Letters

Venezuelan Response to Yanomamo Book

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Science  09 Feb 2001:
Vol. 291, Issue 5506, pp. 985-986
DOI: 10.1126/science.291.5506.985B

In his book Darkness in El Dorado (W. W. Norton), Patrick Tierney attacks the research methods and the conclusions reached by Napoleon Chagnon and several other researchers who were involved in studies of the Yanomamo people in Venezuela, studies that were carried out several decades ago (see Science, 29 Sept., p. 2251, and 19 Jan., p. 416). In the course of his book, Tierney weaves in half-truths that sweep honorable and decent researchers into his path in his efforts to disqualify everything related to his target.

Such is the case in the accusations and offensive allegations regarding the role played by Marcel Roche, a distinguished Venezuelan man of science. We, the authors of this letter, are some of Roche's colleagues who have devoted our lives over the last half-century to conducting and advancing, together with him, the best possible science in Venezuela. For all of us who collaborated with and learned from Roche in the 1950s and 1960s, it is offensive to read descriptions that imply he was a poorly trained or careless local doctor (he received his medical degree at The Johns Hopkins University and pursued medical research as a Fellow at Harvard Medical School).

Tierney argues that a deadly outbreak of measles in the Yanomamo in 1968 originated with the Edmonston B vaccine, which was administered by Roche and others according to a protocol designed by James Neel. We have no doubt that Roche, an endocrinologist, inoculated Yanomamo people in an effort to stop the spread of the infection, and not as part of an obscure effort to destroy the Yanomamo or to assess their limits of endurance to foreign microorganisms such as the measles virus, “in the attempt to resolve the great genetic question of selective adaptation.” The criticized Edmonston B vaccine against measles was later discontinued, but at the time was still used. It was the only weapon available to Roche in the field to fight the epidemic outbreak of the disease (live vaccines, which are prepared with attenuated pathogens, cannot produce a transmissible disease, although they are able to induce defenses against it). In fact, measles is known to have been present in the region before the arrival of the expedition in which Roche took part, as evidenced by testimonies by respected anthropologists from Venezuela (Nelly Arvelo, personal communication) and France (Jacques Lizot, in El Nacional, Caracas, 17 Nov. 2000). Furthermore, Tierney notes on page 82 of the book that a measles outbreak occurred in neighboring Brazil in 1967. What can be judged as an act of charity and good will is transformed by Tierney into a misleading complot in his dark book.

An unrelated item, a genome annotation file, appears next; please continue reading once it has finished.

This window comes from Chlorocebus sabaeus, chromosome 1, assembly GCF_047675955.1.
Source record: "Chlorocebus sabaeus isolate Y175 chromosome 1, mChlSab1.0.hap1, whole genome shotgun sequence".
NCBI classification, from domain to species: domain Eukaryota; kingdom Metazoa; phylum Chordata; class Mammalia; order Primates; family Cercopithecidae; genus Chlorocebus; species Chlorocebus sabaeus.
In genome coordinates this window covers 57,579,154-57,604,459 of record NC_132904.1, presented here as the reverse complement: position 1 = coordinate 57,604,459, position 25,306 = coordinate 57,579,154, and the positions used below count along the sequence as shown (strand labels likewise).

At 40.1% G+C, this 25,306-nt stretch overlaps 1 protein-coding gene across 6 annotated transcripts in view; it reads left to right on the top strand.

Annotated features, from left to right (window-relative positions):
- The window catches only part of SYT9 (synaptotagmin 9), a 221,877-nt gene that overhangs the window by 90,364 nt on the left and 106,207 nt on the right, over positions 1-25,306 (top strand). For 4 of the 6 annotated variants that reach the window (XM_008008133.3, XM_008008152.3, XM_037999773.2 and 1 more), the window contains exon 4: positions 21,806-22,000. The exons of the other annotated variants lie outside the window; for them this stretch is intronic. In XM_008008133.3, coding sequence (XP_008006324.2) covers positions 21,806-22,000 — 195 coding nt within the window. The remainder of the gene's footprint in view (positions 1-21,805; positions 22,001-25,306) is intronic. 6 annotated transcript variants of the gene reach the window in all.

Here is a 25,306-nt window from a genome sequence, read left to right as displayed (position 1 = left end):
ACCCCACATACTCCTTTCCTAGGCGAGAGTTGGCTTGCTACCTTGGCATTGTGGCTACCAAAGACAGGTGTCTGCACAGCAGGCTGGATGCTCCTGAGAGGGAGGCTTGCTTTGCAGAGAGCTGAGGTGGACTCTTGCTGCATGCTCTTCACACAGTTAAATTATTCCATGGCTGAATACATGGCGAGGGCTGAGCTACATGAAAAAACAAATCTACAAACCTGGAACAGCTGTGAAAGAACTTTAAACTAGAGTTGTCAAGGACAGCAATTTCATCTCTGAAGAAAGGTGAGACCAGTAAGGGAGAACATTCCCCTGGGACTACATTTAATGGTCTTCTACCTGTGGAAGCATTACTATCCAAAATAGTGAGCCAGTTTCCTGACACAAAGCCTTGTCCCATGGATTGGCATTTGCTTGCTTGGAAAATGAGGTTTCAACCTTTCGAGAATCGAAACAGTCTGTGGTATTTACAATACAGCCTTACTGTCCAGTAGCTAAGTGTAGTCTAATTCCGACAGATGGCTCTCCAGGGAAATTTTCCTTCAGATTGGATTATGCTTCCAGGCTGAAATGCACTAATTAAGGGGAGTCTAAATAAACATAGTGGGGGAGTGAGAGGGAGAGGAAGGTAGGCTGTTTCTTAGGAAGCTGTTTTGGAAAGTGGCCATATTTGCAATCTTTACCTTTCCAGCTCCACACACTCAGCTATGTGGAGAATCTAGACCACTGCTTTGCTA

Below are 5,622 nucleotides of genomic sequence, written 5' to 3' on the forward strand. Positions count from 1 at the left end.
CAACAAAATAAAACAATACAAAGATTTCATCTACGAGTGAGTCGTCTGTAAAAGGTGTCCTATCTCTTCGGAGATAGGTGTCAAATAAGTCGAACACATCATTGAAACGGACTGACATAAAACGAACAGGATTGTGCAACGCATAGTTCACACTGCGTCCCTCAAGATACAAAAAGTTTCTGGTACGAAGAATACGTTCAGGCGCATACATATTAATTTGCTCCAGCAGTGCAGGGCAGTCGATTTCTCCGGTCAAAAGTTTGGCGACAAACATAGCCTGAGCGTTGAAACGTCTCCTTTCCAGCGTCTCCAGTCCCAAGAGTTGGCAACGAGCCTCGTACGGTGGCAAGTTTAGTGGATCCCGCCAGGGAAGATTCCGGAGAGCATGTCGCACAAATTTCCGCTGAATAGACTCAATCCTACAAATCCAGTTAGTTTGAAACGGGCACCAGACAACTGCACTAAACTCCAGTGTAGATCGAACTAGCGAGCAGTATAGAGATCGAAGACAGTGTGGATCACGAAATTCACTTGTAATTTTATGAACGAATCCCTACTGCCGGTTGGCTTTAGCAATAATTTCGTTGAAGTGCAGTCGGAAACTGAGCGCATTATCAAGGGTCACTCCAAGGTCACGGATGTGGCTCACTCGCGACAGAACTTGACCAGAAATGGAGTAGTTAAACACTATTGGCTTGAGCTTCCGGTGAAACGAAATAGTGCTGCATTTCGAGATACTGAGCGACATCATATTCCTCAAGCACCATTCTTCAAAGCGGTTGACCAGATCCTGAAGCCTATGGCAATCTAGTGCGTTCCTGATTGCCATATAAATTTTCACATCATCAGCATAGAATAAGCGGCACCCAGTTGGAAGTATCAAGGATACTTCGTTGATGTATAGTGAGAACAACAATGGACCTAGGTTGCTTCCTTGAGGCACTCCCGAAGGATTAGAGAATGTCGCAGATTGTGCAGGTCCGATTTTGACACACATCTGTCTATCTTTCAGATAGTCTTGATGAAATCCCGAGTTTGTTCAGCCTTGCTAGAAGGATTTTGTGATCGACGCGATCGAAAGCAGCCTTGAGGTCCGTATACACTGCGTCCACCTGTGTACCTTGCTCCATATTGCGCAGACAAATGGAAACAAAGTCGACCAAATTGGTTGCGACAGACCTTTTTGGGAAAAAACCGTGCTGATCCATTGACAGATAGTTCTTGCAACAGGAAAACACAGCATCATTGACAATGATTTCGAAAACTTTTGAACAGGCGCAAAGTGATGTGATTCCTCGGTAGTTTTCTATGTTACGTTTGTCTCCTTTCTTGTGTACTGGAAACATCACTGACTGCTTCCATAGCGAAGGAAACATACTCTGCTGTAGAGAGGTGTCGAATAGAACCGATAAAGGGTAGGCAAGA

Even more absurd are the implications that autopsies were done at the Instituto de Investigaciones Médicas de la Fundación Luis Roche, of which Roche was director, to steal bones to be sent to U.S. agencies where studies on the effects of radiation on virgin populations were being carried out. At the Instituto, which was a refuge for Venezuelan researchers upon closure of the Caracas university by the dictatorial regime of Marcos Pérez Jiménez, no studies on humans were ever performed nor any forensic work done. Such activities were carried out at public hospitals.

The Instituto was closed in 1958 when the dictatorship was overthrown, but Tierney refers to the activities at the Instituto involving the Atomic Energy Commission, in juxtaposition to events involving Roche that occurred 10 or more years later, at a different location and with different people, linking his story of the Edmonston B vaccine to studies by Roche using radioactive iodine. By citing the events in 1968, Tierney appears to be trying to throw a questionable light on Roche's work 10 years before. And in the discussion of Roche's studies with iodine, Tierney suggests that the doses Roche used were dangerous; however, the oral dose administered by Roche to study thyroid uptake of iodine, which he used with thousands of subjects, has no toxic effect. He used the standard dose for radioactive iodine uptake (RAIU) tests that is still used today in medical practice and can be found in any general medicine textbook. This is one of many details revealing Tierney's ignorance of the subject matter and lack of appropriate technical advice.

Roche was indeed one of the few Venezuelan scientists who, in the early 1950s, had been trained in nuclear medicine. He took part, beginning in 1952, in studies recognized worldwide that led to the eradication of goiter, and the consequent myxedema and retardation, in the Andean region. These studies, using radioactive iodine, were already advanced by mid 1954 and were completed in 1955. He became the director of the Nuclear Center in Venezuela in 1958 and the first president of the Venezuela National Research Council in 1969. Would there be a better person to contact than Marcel Roche if an officer from a foreign nuclear agency (specifically, Paul Aebersold) was to visit Venezuela in 1954. Would it not be justified to make a mark next to his name, as Aebersold did in a list of potential interviewees. However, Roche is portrayed by Tierney as the “contact” of some kind of an atomic mafia that harmed the aborigines to fill data records. Whatever Tierney has written about him, Marcel Roche will be remembered as a distinguished scholar and pacifist.

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